Jump to content

Search the Community

Showing results for tags 'Vector'.



More search options

  • Search By Tags

    Type tags separated by commas.
  • Search By Author

Content Type


Forums

  • Physics News
    • Announcements
    • News Headlines
    • Physics In Action Podcast
  • General
    • Introductions
    • APlusPhysics Alumni
    • Site Suggestions & Help
    • Homework Help
    • Labs and Projects
    • Break Room
    • TV & Movie Physics
    • Video Discussions
    • STEM Discussion
  • Course Meeting Rooms
    • Honors and Regents Physics
    • AP Physics 1/2
    • AP Physics C

Categories

  • APlusPhysics Guides
  • Books
  • AP Physics 1/2
    • General / Other
    • Kinematics
    • Dynamics
    • UCM & Gravity
    • Impulse and Momentum
    • WEP
    • Rotational Motion
    • Oscillations
    • Fluids
    • Thermodynamics
    • Electrostatics
    • Circuits
    • Magnetism
    • Waves
    • Modern Physics
    • AP Exam Prep
  • AP Physics C
    • General / Other
    • Kinematics
    • Dynamics
    • WEP
    • Momentum & Impulse
    • Rotation
    • Gravitation
    • Oscillations
    • Electrostatics
    • Circuits
    • Magnetism
    • Induction
    • Exam Prep
  • Regents / Honors Physics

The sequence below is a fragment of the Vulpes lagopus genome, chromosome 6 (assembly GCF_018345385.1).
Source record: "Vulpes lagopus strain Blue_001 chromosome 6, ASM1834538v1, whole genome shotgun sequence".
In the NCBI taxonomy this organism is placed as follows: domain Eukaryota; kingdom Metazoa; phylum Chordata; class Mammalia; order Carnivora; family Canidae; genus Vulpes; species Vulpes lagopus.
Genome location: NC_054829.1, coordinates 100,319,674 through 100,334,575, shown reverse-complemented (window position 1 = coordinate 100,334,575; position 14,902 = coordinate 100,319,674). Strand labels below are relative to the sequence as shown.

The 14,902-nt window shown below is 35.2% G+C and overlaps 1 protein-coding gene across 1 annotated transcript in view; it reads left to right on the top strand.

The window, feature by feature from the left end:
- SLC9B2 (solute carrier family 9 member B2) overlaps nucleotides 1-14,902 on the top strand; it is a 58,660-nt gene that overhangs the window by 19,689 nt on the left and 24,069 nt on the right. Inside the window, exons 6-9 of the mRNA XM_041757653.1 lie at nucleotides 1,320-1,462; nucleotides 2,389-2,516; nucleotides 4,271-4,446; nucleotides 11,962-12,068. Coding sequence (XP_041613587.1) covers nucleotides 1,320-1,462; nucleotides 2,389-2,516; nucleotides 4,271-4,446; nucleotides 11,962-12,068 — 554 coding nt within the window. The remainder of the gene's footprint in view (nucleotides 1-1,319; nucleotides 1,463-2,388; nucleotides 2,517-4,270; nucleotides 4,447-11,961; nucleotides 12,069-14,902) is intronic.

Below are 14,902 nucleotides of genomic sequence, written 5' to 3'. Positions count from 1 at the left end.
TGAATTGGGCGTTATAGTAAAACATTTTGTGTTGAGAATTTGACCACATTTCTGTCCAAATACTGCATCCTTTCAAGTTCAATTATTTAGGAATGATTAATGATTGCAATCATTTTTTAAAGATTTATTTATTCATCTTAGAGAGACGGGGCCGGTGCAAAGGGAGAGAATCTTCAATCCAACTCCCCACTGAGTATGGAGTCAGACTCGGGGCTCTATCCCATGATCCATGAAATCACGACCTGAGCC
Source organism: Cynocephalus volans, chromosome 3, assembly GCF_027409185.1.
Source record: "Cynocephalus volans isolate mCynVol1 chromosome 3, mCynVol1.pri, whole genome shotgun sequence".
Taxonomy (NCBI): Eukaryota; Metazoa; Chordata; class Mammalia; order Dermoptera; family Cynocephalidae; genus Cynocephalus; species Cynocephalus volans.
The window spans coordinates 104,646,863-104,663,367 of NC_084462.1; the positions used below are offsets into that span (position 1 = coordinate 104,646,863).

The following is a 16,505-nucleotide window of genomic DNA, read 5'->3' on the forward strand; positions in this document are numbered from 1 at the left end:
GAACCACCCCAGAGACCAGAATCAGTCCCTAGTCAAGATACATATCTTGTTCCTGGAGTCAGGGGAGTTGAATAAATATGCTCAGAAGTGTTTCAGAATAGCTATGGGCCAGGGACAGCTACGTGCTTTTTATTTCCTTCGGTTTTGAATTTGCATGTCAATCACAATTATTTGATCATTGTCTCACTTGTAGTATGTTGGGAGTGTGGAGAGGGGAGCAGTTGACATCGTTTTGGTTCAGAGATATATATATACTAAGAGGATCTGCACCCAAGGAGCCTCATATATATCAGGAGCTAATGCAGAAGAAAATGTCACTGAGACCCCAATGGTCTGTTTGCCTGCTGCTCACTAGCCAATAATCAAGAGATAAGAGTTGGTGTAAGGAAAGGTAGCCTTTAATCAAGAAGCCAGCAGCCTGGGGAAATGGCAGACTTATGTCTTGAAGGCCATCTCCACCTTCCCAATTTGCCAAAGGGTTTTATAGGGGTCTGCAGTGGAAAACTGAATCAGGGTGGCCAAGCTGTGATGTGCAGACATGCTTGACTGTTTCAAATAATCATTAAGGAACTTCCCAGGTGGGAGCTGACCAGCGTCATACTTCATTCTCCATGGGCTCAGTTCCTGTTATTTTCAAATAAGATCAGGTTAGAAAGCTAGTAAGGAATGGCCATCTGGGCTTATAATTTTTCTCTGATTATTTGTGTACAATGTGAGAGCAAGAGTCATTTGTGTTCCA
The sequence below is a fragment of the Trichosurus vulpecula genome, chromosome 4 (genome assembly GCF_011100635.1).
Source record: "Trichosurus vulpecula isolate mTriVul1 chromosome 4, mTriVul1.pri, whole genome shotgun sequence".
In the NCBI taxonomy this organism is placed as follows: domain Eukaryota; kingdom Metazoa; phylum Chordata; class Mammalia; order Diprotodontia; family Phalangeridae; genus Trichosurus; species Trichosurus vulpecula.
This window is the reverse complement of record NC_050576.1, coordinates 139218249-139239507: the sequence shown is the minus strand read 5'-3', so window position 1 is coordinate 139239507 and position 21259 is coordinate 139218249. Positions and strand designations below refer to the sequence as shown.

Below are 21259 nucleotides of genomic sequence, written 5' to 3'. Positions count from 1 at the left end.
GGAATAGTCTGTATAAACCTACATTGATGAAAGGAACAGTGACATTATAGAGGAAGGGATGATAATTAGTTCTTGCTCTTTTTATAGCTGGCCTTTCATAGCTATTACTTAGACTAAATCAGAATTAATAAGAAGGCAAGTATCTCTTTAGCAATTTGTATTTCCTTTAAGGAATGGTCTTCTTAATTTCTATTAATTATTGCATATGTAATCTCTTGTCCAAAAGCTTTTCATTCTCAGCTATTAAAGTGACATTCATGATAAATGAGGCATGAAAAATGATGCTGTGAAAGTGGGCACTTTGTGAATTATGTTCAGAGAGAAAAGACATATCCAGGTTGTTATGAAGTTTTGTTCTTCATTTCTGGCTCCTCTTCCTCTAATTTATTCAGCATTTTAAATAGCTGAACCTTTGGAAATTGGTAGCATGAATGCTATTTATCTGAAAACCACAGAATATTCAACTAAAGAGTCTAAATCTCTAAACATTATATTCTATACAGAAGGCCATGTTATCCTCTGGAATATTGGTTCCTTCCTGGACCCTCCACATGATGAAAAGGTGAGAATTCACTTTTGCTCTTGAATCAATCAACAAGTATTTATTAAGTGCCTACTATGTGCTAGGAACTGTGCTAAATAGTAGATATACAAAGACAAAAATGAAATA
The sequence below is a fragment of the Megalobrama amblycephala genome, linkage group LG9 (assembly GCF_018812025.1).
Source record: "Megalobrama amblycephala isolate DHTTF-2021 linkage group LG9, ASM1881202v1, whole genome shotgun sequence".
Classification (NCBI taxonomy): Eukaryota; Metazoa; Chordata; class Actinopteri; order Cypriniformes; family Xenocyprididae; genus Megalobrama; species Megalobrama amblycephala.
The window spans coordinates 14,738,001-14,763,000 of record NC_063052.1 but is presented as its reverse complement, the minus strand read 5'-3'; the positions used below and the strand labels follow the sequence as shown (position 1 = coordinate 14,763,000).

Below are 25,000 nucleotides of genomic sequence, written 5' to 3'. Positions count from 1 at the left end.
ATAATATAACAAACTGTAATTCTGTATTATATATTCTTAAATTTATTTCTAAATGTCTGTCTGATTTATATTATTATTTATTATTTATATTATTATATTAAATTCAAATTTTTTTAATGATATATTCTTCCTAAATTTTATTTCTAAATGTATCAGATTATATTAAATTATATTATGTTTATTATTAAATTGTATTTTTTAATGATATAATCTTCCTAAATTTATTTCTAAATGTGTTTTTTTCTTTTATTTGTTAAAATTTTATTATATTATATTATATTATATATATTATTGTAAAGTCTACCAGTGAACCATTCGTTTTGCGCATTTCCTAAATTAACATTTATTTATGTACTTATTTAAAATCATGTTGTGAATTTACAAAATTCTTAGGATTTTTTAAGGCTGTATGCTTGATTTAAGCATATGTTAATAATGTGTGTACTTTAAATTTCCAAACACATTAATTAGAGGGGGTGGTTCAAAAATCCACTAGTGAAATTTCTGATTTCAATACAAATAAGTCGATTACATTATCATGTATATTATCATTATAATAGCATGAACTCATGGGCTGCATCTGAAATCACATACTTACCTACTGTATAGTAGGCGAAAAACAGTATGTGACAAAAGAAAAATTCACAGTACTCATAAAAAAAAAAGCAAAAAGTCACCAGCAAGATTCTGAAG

• General / Other
    • Math Review
    • Kinematics
    • Dynamics
    • UCM & Gravity
    • Momentum & Impulse
    • Work, Energy, Power
    • Electricity
    • Magnetism
    • Waves
    • Modern Physics
    • Exam Prep
  • Simulations / Models

Blogs

  • TestUser's Blog
  • Physics in Flux
  • Mr. Powlin
  • Blog willorn
  • Blog awalts
  • Santa Claus is REAL!!!
  • Blog coltsfan
  • Blog rWing77IHS
  • Blog soccergirl
  • Blog hoopsgirl
  • Blog caffeinateddd
  • Blog Sbutler93
  • Blog PhysicsInAction
  • Blog bazinga
  • Blog WoWAngela
  • Blog probablykevin
  • Blog NewFoundGlory
  • Blog DANtheMAN
  • Blog Soccerboy2003D
  • Blog moe.ron
  • Blog challengerguy
  • Blog bxh8620
  • Blog darkassassin
  • Blog ohyeahphysics
  • Radio
  • Blog jade
  • North Salem High School AP-B Physics Blog
  • Blog landshark69
  • Blog Tiravin
  • Blog flipgirl
  • questioning everything
  • emma123321's Blog
  • Blog goNavy51
  • Blog MrPhysics
  • Sara T's Blog
  • hollyferg's Blog
  • theo12345's Blog
  • Blog lemonlime799
  • Stardust's Blog
  • Blog lacrosse12
  • Blog xcrunner92
  • Blog Bob Enright
  • Blog Swagmeister11
  • Blog ThatGuy
  • Blog Kapow
  • Blog Doctor Why
  • Blog [not]TheBrightestBulb
  • Blog Wunderkind5000
  • Blog daboss9
  • Blog OffInMyOwnWorld
  • Fg = (Fizzix)(Girl)
  • Blog 136861
  • Blog Albert Hawking
  • Blog gburkhart
  • Blog AldTay
  • Kat's corner
  • Danielle17's Blog
  • Mermaids Lagoon
  • RaRaRand
  • rtsully829's Blog
  • Patchy's Blog